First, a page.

Last night I slept with the windows open. And the air coming in, the cool breeze, the fresh clear morning, reminded me that the season is about to change. I love this time of year. I love how fall sneaks in quietly to overtake the last hot humid days of summer. I love how the cooler days feel like treasure waiting to be discovered. It’s still warm — tee shirt weather warm — much of the day, but the nights and early mornings are cool enough to throw on a light sweater.
A week ago I had an MRI which confirmed a diagnosis of adhesive capsulitis in my left shoulder. In layman’s terms, I have a frozen shoulder. A couple days after the MRI, I had a cortisone shot and now, finally, I am starting to feel some incremental relief. I’m no longer in constant pain, and while my range of motion is still severely limited, the no-longer-in-constant-pain part is really key. In a week I can go back to PT and moderate exercise. I’m beyond ready to put this chapter behind me.
I get frustrated with the level of vigilance, the amount of follow-up and ongoing care, my doctors require. My oncologist has been bugging me to get back on track with regular visits to my primary care doctor. I kind of let that slide last year since I was, well, you know, dealing with the cancer and all that. So last week, I went in for my annual physical. The good news is, I’ve lost ten pounds. But the bad news is I’m about an inch and a half shorter than I was before starting the lupron shots and the aromasin. At my age, that’s not really normal or expected, so even though it’s only been about 16 months since my first bone density test (which was normal), I need to have another one. Oh and my A1C number is a little high despite the fact that my fasting glucose level is well within the normal range. I’m not sure which of these two things bugs me more. I wonder what would happen if I just stopped getting tested for things?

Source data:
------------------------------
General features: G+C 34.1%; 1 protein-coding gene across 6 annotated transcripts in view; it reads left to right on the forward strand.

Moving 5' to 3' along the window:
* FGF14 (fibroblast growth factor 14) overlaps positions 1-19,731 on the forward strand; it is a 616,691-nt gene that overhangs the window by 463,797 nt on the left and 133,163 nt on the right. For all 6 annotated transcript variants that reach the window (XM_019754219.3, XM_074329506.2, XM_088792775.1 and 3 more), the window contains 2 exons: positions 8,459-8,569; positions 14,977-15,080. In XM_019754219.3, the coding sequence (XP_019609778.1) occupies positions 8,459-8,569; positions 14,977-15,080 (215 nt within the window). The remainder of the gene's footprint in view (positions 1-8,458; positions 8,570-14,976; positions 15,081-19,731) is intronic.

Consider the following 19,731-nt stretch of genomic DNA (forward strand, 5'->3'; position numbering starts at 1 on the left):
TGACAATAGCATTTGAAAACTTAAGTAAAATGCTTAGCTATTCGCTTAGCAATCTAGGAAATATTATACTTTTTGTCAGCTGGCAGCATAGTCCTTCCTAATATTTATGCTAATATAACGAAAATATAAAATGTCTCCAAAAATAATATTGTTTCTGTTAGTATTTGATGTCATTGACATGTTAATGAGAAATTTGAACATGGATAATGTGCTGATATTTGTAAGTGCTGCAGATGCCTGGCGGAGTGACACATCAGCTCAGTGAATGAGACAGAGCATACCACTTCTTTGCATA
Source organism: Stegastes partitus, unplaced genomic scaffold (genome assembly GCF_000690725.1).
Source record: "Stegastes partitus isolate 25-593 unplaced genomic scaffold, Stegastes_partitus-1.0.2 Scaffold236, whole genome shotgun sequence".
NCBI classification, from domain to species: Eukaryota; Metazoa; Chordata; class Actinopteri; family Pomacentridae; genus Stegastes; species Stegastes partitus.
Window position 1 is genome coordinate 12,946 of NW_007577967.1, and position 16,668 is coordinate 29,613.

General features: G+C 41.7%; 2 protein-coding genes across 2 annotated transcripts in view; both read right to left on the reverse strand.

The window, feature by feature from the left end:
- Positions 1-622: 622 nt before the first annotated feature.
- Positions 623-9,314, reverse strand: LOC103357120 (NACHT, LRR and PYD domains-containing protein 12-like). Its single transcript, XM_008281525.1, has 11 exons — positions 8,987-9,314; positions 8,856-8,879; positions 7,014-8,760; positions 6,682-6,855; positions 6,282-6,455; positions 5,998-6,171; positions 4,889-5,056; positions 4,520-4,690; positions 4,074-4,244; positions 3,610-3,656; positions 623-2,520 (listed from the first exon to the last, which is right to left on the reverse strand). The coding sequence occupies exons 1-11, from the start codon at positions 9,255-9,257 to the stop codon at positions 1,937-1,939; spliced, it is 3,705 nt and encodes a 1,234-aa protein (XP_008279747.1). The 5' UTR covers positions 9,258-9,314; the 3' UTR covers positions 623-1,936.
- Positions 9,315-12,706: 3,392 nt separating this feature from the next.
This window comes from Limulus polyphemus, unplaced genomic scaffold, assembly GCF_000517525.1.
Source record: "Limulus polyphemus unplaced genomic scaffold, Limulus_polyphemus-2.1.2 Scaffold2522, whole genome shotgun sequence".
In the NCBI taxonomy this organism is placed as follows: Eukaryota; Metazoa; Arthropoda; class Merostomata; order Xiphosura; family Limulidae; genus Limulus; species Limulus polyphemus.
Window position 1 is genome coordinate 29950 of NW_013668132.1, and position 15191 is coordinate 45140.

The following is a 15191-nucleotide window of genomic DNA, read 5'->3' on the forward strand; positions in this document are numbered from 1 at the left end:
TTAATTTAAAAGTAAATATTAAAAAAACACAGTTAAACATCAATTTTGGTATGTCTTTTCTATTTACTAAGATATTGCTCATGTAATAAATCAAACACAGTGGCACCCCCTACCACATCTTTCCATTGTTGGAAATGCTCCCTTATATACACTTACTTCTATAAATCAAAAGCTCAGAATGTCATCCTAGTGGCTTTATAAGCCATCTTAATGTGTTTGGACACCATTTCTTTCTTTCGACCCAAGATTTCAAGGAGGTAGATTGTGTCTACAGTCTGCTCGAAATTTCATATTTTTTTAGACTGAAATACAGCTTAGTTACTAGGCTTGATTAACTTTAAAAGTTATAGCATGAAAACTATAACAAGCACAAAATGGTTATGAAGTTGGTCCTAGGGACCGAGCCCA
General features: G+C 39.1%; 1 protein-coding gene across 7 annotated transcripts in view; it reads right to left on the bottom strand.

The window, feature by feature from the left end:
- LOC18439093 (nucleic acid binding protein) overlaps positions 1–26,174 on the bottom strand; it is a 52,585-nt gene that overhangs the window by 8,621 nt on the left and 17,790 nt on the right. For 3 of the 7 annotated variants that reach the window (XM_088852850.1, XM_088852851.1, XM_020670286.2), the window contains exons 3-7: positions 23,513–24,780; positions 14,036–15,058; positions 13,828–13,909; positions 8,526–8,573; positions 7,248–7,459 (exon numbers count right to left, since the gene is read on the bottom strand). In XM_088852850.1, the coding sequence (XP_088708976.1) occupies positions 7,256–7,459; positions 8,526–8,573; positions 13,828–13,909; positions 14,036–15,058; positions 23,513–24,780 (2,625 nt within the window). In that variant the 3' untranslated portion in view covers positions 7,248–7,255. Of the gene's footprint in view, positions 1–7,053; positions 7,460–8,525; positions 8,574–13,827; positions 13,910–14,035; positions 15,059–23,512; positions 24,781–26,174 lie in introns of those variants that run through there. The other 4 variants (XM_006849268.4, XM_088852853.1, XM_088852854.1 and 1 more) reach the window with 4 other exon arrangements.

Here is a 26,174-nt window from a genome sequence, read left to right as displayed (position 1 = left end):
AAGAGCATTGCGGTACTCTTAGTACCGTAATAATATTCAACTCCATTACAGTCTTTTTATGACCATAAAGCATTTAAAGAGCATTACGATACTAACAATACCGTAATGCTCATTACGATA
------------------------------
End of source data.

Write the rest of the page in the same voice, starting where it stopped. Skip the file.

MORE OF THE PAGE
I already know I’m going in the right direction. Most of my health news is good, and the not-so-good things are fixable. Except, of course, the shrinking. Pretty sure I can’t un-shrink. When I consider where I am, where I’ve been and how far I have come, I know I’m in a good place. I have a lot of people in my corner, and I have so very much to be thankful for. Somehow that makes the annoying and the crazy and the frustrating a little easier to take.